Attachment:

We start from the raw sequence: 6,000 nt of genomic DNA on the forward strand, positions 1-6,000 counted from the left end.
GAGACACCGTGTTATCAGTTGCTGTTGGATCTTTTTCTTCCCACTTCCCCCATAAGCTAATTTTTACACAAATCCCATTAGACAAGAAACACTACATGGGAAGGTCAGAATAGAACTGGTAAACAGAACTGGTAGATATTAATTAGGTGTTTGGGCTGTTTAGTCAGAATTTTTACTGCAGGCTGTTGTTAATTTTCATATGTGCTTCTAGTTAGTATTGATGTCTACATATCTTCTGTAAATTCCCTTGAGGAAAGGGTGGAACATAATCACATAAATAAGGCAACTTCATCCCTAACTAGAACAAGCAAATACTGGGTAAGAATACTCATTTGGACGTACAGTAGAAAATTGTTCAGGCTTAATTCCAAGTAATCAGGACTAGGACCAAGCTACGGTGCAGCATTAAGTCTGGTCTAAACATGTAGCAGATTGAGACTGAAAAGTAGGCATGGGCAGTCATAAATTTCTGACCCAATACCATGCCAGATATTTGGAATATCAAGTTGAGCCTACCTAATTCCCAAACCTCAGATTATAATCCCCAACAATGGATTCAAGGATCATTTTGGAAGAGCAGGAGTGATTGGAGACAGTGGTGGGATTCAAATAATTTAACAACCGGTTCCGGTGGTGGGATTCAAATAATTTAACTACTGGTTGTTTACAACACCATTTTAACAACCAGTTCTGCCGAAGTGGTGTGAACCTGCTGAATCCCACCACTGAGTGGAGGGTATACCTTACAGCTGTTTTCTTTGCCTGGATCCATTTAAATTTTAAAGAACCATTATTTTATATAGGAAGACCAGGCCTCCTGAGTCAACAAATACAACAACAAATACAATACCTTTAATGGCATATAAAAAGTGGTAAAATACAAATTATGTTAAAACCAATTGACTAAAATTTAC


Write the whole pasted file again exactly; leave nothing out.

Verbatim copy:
We start from the raw sequence: 6,000 nt of genomic DNA on the forward strand, positions 1-6,000 counted from the left end.
GAGACACCGTGTTATCAGTTGCTGTTGGATCTTTTTCTTCCCACTTCCCCCATAAGCTAATTTTTACACAAATCCCATTAGACAAGAAACACTACATGGGAAGGTCAGAATAGAACTGGTAAACAGAACTGGTAGATATTAATTAGGTGTTTGGGCTGTTTAGTCAGAATTTTTACTGCAGGCTGTTGTTAATTTTCATATGTGCTTCTAGTTAGTATTGATGTCTACATATCTTCTGTAAATTCCCTTGAGGAAAGGGTGGAACATAATCACATAAATAAGGCAACTTCATCCCTAACTAGAACAAGCAAATACTGGGTAAGAATACTCATTTGGACGTACAGTAGAAAATTGTTCAGGCTTAATTCCAAGTAATCAGGACTAGGACCAAGCTACGGTGCAGCATTAAGTCTGGTCTAAACATGTAGCAGATTGAGACTGAAAAGTAGGCATGGGCAGTCATAAATTTCTGACCCAATACCATGCCAGATATTTGGAATATCAAGTTGAGCCTACCTAATTCCCAAACCTCAGATTATAATCCCCAACAATGGATTCAAGGATCATTTTGGAAGAGCAGGAGTGATTGGAGACAGTGGTGGGATTCAAATAATTTAACAACCGGTTCCGGTGGTGGGATTCAAATAATTTAACTACTGGTTGTTTACAACACCATTTTAACAACCAGTTCTGCCGAAGTGGTGTGAACCTGCTGAATCCCACCACTGAGTGGAGGGTATACCTTACAGCTGTTTTCTTTGCCTGGATCCATTTAAATTTTAAAGAACCATTATTTTATATAGGAAGACCAGGCCTCCTGAGTCAACAAATACAACAACAAATACAATACCTTTAATGGCATATAAAAAGTGGTAAAATACAAATTATGTTAAAACCAATTGACTAAAATTTAC